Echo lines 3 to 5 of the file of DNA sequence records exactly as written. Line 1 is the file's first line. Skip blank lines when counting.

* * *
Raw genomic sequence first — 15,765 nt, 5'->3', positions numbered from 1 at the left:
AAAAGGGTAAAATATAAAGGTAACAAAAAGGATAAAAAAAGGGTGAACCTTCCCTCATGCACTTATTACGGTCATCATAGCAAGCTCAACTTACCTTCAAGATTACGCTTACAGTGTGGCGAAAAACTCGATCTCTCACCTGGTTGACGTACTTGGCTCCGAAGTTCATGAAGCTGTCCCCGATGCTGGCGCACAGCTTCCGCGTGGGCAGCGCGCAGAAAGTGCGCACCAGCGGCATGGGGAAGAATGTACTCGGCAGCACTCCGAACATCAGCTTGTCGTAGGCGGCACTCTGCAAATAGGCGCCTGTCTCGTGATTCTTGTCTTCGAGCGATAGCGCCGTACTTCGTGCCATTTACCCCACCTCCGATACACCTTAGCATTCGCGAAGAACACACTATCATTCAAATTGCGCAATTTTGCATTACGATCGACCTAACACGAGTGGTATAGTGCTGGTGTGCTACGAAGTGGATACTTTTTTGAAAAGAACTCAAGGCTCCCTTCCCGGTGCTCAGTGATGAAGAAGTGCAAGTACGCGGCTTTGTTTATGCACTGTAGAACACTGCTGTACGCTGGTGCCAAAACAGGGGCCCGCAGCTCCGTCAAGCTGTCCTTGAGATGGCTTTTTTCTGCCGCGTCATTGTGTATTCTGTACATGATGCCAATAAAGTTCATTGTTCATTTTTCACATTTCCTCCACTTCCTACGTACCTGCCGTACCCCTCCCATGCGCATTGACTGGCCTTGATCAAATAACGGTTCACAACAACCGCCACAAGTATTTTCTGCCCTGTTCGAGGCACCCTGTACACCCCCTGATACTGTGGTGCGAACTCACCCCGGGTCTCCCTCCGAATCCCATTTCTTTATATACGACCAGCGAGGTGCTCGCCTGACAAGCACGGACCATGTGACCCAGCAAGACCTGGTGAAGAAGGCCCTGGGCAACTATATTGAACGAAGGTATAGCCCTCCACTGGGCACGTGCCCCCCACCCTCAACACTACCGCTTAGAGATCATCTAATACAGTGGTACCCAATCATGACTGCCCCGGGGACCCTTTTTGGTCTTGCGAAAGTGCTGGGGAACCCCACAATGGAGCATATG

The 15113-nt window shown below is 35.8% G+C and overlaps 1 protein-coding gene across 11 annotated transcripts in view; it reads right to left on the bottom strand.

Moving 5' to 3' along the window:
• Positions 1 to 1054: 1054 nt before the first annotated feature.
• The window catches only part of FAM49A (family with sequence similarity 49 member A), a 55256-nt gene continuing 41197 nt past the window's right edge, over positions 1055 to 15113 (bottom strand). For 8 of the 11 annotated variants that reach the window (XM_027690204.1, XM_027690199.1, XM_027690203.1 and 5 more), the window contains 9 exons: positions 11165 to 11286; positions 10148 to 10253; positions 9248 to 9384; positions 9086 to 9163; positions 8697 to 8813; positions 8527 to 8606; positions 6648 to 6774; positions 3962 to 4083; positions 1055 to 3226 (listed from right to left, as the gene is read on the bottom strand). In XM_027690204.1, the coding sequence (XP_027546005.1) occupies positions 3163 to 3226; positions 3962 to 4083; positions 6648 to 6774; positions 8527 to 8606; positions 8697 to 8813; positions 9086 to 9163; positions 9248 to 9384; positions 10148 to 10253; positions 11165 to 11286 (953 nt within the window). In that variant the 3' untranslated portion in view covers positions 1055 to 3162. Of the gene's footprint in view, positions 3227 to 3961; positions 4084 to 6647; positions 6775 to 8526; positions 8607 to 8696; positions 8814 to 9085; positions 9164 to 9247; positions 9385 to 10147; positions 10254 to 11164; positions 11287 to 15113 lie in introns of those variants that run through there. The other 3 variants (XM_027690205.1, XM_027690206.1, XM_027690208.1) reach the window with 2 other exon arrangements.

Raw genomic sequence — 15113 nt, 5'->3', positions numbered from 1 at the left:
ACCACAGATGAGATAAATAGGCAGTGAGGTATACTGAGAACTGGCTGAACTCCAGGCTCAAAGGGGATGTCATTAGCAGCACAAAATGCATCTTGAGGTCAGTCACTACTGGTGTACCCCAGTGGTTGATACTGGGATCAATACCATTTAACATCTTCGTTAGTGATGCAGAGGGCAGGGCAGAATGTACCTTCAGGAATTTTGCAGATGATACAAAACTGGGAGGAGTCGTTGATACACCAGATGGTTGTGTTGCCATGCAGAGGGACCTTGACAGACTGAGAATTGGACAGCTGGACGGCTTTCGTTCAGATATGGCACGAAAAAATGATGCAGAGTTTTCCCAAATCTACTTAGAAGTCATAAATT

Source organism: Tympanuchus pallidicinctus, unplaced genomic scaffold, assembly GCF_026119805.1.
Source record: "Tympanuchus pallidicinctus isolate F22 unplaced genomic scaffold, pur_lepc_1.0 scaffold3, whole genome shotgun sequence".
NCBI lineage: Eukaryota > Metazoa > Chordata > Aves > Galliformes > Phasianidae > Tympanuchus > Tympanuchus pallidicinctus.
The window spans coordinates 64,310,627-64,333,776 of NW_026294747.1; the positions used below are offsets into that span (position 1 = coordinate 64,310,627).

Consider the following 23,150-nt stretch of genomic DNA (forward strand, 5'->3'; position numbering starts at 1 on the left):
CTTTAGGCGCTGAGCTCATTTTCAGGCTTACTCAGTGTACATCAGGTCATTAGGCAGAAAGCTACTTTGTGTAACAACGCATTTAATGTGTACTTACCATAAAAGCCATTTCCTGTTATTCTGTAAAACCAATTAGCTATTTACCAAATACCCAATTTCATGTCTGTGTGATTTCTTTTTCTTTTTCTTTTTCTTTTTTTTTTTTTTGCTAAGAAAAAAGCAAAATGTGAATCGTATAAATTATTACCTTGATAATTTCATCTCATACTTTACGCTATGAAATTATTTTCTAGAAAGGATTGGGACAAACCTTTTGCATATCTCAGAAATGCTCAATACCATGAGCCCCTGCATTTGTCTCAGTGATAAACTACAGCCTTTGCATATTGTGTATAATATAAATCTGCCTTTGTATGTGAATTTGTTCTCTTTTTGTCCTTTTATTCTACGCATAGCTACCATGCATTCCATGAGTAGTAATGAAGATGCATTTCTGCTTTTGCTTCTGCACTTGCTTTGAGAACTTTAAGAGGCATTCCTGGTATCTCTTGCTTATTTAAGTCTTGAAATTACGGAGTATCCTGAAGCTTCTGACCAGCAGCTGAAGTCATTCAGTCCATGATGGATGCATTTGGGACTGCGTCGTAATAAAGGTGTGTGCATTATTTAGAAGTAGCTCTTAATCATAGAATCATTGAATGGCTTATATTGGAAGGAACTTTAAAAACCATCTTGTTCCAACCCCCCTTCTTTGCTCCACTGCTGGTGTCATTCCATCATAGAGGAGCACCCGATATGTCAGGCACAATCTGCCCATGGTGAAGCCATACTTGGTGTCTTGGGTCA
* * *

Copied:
The 15113-nt window shown below is 35.8% G+C and overlaps 1 protein-coding gene across 11 annotated transcripts in view; it reads right to left on the bottom strand.

Moving 5' to 3' along the window:
• Positions 1 to 1054: 1054 nt before the first annotated feature.